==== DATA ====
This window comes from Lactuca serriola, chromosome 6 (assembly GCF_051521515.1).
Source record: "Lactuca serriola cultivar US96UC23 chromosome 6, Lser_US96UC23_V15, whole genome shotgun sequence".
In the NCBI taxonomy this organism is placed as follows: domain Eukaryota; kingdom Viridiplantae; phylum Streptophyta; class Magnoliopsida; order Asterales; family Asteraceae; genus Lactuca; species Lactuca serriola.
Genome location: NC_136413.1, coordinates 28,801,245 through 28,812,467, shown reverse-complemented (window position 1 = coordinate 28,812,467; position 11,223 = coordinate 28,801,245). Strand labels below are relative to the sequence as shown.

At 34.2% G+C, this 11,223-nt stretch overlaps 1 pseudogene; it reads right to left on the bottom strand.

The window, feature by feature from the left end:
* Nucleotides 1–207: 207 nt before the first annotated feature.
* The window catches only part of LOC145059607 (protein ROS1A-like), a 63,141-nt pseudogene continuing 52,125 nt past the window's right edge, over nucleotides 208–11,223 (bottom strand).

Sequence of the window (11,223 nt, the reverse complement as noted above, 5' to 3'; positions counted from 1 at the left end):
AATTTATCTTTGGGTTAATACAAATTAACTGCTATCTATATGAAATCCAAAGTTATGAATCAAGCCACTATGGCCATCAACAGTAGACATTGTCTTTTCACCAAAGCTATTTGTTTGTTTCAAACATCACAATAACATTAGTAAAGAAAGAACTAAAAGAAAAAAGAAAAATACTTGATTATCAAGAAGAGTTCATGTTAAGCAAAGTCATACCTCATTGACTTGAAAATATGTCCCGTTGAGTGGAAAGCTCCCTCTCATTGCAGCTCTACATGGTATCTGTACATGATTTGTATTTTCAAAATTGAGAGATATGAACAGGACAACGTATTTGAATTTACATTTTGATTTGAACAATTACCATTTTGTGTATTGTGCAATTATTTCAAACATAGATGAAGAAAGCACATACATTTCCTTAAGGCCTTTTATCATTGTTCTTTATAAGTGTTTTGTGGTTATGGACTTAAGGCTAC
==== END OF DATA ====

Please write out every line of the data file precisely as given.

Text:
This window comes from Lactuca serriola, chromosome 6 (assembly GCF_051521515.1).
Source record: "Lactuca serriola cultivar US96UC23 chromosome 6, Lser_US96UC23_V15, whole genome shotgun sequence".
In the NCBI taxonomy this organism is placed as follows: domain Eukaryota; kingdom Viridiplantae; phylum Streptophyta; class Magnoliopsida; order Asterales; family Asteraceae; genus Lactuca; species Lactuca serriola.
Genome location: NC_136413.1, coordinates 28,801,245 through 28,812,467, shown reverse-complemented (window position 1 = coordinate 28,812,467; position 11,223 = coordinate 28,801,245). Strand labels below are relative to the sequence as shown.

At 34.2% G+C, this 11,223-nt stretch overlaps 1 pseudogene; it reads right to left on the bottom strand.

The window, feature by feature from the left end:
* Nucleotides 1–207: 207 nt before the first annotated feature.
* The window catches only part of LOC145059607 (protein ROS1A-like), a 63,141-nt pseudogene continuing 52,125 nt past the window's right edge, over nucleotides 208–11,223 (bottom strand).

Sequence of the window (11,223 nt, the reverse complement as noted above, 5' to 3'; positions counted from 1 at the left end):
AATTTATCTTTGGGTTAATACAAATTAACTGCTATCTATATGAAATCCAAAGTTATGAATCAAGCCACTATGGCCATCAACAGTAGACATTGTCTTTTCACCAAAGCTATTTGTTTGTTTCAAACATCACAATAACATTAGTAAAGAAAGAACTAAAAGAAAAAAGAAAAATACTTGATTATCAAGAAGAGTTCATGTTAAGCAAAGTCATACCTCATTGACTTGAAAATATGTCCCGTTGAGTGGAAAGCTCCCTCTCATTGCAGCTCTACATGGTATCTGTACATGATTTGTATTTTCAAAATTGAGAGATATGAACAGGACAACGTATTTGAATTTACATTTTGATTTGAACAATTACCATTTTGTGTATTGTGCAATTATTTCAAACATAGATGAAGAAAGCACATACATTTCCTTAAGGCCTTTTATCATTGTTCTTTATAAGTGTTTTGTGGTTATGGACTTAAGGCTAC